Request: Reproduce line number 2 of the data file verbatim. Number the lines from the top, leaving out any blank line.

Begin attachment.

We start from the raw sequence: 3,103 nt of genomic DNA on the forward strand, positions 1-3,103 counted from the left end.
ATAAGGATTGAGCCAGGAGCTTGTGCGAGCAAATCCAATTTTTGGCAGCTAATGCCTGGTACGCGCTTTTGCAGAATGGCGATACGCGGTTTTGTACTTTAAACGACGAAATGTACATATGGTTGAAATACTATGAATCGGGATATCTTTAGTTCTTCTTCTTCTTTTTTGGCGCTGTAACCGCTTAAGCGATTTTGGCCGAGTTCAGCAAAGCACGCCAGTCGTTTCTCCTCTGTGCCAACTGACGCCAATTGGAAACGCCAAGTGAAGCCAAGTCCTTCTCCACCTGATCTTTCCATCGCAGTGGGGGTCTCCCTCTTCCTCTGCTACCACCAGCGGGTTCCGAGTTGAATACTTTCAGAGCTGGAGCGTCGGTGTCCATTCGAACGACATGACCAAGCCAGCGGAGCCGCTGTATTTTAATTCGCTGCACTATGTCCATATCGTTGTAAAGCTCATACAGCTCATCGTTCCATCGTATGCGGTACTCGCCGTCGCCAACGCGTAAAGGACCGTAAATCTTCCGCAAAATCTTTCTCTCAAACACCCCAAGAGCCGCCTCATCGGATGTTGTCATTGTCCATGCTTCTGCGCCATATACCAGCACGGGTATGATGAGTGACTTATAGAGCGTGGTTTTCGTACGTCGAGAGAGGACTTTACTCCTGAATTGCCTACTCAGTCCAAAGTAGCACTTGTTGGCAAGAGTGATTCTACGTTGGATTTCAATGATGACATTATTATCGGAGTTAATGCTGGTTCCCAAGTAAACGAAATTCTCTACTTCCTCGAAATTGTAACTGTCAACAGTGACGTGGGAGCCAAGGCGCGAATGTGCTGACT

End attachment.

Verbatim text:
ATAAGGATTGAGCCAGGAGCTTGTGCGAGCAAATCCAATTTTTGGCAGCTAATGCCTGGTACGCGCTTTTGCAGAATGGCGATACGCGGTTTTGTACTTTAAACGACGAAATGTACATATGGTTGAAATACTATGAATCGGGATATCTTTAGTTCTTCTTCTTCTTTTTTGGCGCTGTAACCGCTTAAGCGATTTTGGCCGAGTTCAGCAAAGCACGCCAGTCGTTTCTCCTCTGTGCCAACTGACGCCAATTGGAAACGCCAAGTGAAGCCAAGTCCTTCTCCACCTGATCTTTCCATCGCAGTGGGGGTCTCCCTCTTCCTCTGCTACCACCAGCGGGTTCCGAGTTGAATACTTTCAGAGCTGGAGCGTCGGTGTCCATTCGAACGACATGACCAAGCCAGCGGAGCCGCTGTATTTTAATTCGCTGCACTATGTCCATATCGTTGTAAAGCTCATACAGCTCATCGTTCCATCGTATGCGGTACTCGCCGTCGCCAACGCGTAAAGGACCGTAAATCTTCCGCAAAATCTTTCTCTCAAACACCCCAAGAGCCGCCTCATCGGATGTTGTCATTGTCCATGCTTCTGCGCCATATACCAGCACGGGTATGATGAGTGACTTATAGAGCGTGGTTTTCGTACGTCGAGAGAGGACTTTACTCCTGAATTGCCTACTCAGTCCAAAGTAGCACTTGTTGGCAAGAGTGATTCTACGTTGGATTTCAATGATGACATTATTATCGGAGTTAATGCTGGTTCCCAAGTAAACGAAATTCTCTACTTCCTCGAAATTGTAACTGTCAACAGTGACGTGGGAGCCAAGGCGCGAATGTGCTGACT